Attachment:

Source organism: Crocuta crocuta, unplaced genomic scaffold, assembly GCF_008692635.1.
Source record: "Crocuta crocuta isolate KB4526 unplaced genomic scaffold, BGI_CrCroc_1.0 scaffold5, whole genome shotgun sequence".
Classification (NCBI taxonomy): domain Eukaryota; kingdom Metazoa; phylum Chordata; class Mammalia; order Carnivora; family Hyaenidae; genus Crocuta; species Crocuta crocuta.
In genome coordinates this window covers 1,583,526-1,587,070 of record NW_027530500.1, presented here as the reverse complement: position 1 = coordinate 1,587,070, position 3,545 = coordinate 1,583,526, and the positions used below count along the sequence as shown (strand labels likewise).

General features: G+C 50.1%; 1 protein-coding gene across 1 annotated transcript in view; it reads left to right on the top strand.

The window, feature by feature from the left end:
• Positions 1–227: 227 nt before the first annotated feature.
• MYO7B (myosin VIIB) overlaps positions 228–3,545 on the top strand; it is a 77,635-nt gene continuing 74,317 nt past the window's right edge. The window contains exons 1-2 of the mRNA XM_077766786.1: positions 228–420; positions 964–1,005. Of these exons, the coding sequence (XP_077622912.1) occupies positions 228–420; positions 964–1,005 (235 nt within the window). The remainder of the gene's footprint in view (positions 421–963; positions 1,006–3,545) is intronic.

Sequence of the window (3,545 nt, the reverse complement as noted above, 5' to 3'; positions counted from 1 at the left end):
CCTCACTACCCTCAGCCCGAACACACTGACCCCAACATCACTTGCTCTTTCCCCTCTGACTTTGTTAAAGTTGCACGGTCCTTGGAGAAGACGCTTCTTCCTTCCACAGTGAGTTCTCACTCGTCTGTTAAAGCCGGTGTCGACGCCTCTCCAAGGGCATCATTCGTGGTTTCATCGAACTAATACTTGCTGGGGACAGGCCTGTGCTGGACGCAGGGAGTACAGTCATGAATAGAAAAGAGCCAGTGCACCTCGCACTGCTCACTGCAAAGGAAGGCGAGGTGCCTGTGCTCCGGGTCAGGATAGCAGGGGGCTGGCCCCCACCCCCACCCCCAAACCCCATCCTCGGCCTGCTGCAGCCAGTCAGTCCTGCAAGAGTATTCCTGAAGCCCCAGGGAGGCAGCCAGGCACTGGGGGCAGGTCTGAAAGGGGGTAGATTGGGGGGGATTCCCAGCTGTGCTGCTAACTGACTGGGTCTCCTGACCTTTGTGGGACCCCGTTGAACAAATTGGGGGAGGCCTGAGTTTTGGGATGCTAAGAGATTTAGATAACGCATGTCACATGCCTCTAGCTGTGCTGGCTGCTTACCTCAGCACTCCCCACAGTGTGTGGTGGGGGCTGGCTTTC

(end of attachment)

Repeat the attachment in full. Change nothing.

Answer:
Source organism: Crocuta crocuta, unplaced genomic scaffold, assembly GCF_008692635.1.
Source record: "Crocuta crocuta isolate KB4526 unplaced genomic scaffold, BGI_CrCroc_1.0 scaffold5, whole genome shotgun sequence".
Classification (NCBI taxonomy): domain Eukaryota; kingdom Metazoa; phylum Chordata; class Mammalia; order Carnivora; family Hyaenidae; genus Crocuta; species Crocuta crocuta.
In genome coordinates this window covers 1,583,526-1,587,070 of record NW_027530500.1, presented here as the reverse complement: position 1 = coordinate 1,587,070, position 3,545 = coordinate 1,583,526, and the positions used below count along the sequence as shown (strand labels likewise).

General features: G+C 50.1%; 1 protein-coding gene across 1 annotated transcript in view; it reads left to right on the top strand.

The window, feature by feature from the left end:
• Positions 1–227: 227 nt before the first annotated feature.
• MYO7B (myosin VIIB) overlaps positions 228–3,545 on the top strand; it is a 77,635-nt gene continuing 74,317 nt past the window's right edge. The window contains exons 1-2 of the mRNA XM_077766786.1: positions 228–420; positions 964–1,005. Of these exons, the coding sequence (XP_077622912.1) occupies positions 228–420; positions 964–1,005 (235 nt within the window). The remainder of the gene's footprint in view (positions 421–963; positions 1,006–3,545) is intronic.

Sequence of the window (3,545 nt, the reverse complement as noted above, 5' to 3'; positions counted from 1 at the left end):
CCTCACTACCCTCAGCCCGAACACACTGACCCCAACATCACTTGCTCTTTCCCCTCTGACTTTGTTAAAGTTGCACGGTCCTTGGAGAAGACGCTTCTTCCTTCCACAGTGAGTTCTCACTCGTCTGTTAAAGCCGGTGTCGACGCCTCTCCAAGGGCATCATTCGTGGTTTCATCGAACTAATACTTGCTGGGGACAGGCCTGTGCTGGACGCAGGGAGTACAGTCATGAATAGAAAAGAGCCAGTGCACCTCGCACTGCTCACTGCAAAGGAAGGCGAGGTGCCTGTGCTCCGGGTCAGGATAGCAGGGGGCTGGCCCCCACCCCCACCCCCAAACCCCATCCTCGGCCTGCTGCAGCCAGTCAGTCCTGCAAGAGTATTCCTGAAGCCCCAGGGAGGCAGCCAGGCACTGGGGGCAGGTCTGAAAGGGGGTAGATTGGGGGGGATTCCCAGCTGTGCTGCTAACTGACTGGGTCTCCTGACCTTTGTGGGACCCCGTTGAACAAATTGGGGGAGGCCTGAGTTTTGGGATGCTAAGAGATTTAGATAACGCATGTCACATGCCTCTAGCTGTGCTGGCTGCTTACCTCAGCACTCCCCACAGTGTGTGGTGGGGGCTGGCTTTC